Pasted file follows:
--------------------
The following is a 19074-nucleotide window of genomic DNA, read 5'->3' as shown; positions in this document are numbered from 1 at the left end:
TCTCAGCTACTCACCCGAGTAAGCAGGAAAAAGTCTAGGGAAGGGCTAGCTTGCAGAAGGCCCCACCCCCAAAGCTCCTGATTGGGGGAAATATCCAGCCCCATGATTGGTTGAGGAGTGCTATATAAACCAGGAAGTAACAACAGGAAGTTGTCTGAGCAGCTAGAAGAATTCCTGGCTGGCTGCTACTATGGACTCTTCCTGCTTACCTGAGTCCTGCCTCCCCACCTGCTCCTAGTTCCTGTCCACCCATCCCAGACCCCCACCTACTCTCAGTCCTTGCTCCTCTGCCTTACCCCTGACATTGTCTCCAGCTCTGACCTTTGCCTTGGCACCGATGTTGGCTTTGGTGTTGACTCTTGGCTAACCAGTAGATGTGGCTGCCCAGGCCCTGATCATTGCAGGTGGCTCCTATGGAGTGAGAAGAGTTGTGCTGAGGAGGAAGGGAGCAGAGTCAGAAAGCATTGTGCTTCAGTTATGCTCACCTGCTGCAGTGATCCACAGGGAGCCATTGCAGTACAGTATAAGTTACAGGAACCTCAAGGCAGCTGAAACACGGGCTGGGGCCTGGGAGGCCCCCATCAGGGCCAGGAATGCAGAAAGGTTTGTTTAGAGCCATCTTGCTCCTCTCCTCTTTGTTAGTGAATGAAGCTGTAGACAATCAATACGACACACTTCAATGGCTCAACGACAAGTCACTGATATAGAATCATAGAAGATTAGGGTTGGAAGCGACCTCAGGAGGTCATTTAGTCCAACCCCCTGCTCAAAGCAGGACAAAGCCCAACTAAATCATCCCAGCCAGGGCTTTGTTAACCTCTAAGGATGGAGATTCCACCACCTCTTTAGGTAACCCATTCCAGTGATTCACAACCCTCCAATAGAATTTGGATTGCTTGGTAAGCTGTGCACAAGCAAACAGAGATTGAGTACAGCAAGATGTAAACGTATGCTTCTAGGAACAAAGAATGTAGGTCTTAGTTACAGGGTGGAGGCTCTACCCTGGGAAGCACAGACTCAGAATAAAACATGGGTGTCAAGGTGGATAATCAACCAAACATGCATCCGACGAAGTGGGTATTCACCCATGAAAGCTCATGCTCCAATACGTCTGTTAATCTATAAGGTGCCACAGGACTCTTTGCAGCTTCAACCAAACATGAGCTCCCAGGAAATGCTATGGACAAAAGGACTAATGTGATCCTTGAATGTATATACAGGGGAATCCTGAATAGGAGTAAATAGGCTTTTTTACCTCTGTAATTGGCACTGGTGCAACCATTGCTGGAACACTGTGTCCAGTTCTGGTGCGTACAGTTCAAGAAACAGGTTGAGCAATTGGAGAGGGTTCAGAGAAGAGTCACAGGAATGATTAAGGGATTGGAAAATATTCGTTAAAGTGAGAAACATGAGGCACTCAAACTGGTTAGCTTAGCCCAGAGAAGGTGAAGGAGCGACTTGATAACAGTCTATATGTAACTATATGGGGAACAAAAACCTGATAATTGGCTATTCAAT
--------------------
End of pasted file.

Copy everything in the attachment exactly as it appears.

The following is a 19074-nucleotide window of genomic DNA, read 5'->3' as shown; positions in this document are numbered from 1 at the left end:
TCTCAGCTACTCACCCGAGTAAGCAGGAAAAAGTCTAGGGAAGGGCTAGCTTGCAGAAGGCCCCACCCCCAAAGCTCCTGATTGGGGGAAATATCCAGCCCCATGATTGGTTGAGGAGTGCTATATAAACCAGGAAGTAACAACAGGAAGTTGTCTGAGCAGCTAGAAGAATTCCTGGCTGGCTGCTACTATGGACTCTTCCTGCTTACCTGAGTCCTGCCTCCCCACCTGCTCCTAGTTCCTGTCCACCCATCCCAGACCCCCACCTACTCTCAGTCCTTGCTCCTCTGCCTTACCCCTGACATTGTCTCCAGCTCTGACCTTTGCCTTGGCACCGATGTTGGCTTTGGTGTTGACTCTTGGCTAACCAGTAGATGTGGCTGCCCAGGCCCTGATCATTGCAGGTGGCTCCTATGGAGTGAGAAGAGTTGTGCTGAGGAGGAAGGGAGCAGAGTCAGAAAGCATTGTGCTTCAGTTATGCTCACCTGCTGCAGTGATCCACAGGGAGCCATTGCAGTACAGTATAAGTTACAGGAACCTCAAGGCAGCTGAAACACGGGCTGGGGCCTGGGAGGCCCCCATCAGGGCCAGGAATGCAGAAAGGTTTGTTTAGAGCCATCTTGCTCCTCTCCTCTTTGTTAGTGAATGAAGCTGTAGACAATCAATACGACACACTTCAATGGCTCAACGACAAGTCACTGATATAGAATCATAGAAGATTAGGGTTGGAAGCGACCTCAGGAGGTCATTTAGTCCAACCCCCTGCTCAAAGCAGGACAAAGCCCAACTAAATCATCCCAGCCAGGGCTTTGTTAACCTCTAAGGATGGAGATTCCACCACCTCTTTAGGTAACCCATTCCAGTGATTCACAACCCTCCAATAGAATTTGGATTGCTTGGTAAGCTGTGCACAAGCAAACAGAGATTGAGTACAGCAAGATGTAAACGTATGCTTCTAGGAACAAAGAATGTAGGTCTTAGTTACAGGGTGGAGGCTCTACCCTGGGAAGCACAGACTCAGAATAAAACATGGGTGTCAAGGTGGATAATCAACCAAACATGCATCCGACGAAGTGGGTATTCACCCATGAAAGCTCATGCTCCAATACGTCTGTTAATCTATAAGGTGCCACAGGACTCTTTGCAGCTTCAACCAAACATGAGCTCCCAGGAAATGCTATGGACAAAAGGACTAATGTGATCCTTGAATGTATATACAGGGGAATCCTGAATAGGAGTAAATAGGCTTTTTTACCTCTGTAATTGGCACTGGTGCAACCATTGCTGGAACACTGTGTCCAGTTCTGGTGCGTACAGTTCAAGAAACAGGTTGAGCAATTGGAGAGGGTTCAGAGAAGAGTCACAGGAATGATTAAGGGATTGGAAAATATTCGTTAAAGTGAGAAACATGAGGCACTCAAACTGGTTAGCTTAGCCCAGAGAAGGTGAAGGAGCGACTTGATAACAGTCTATATGTAACTATATGGGGAACAAAAACCTGATAATTGGCTATTCAAT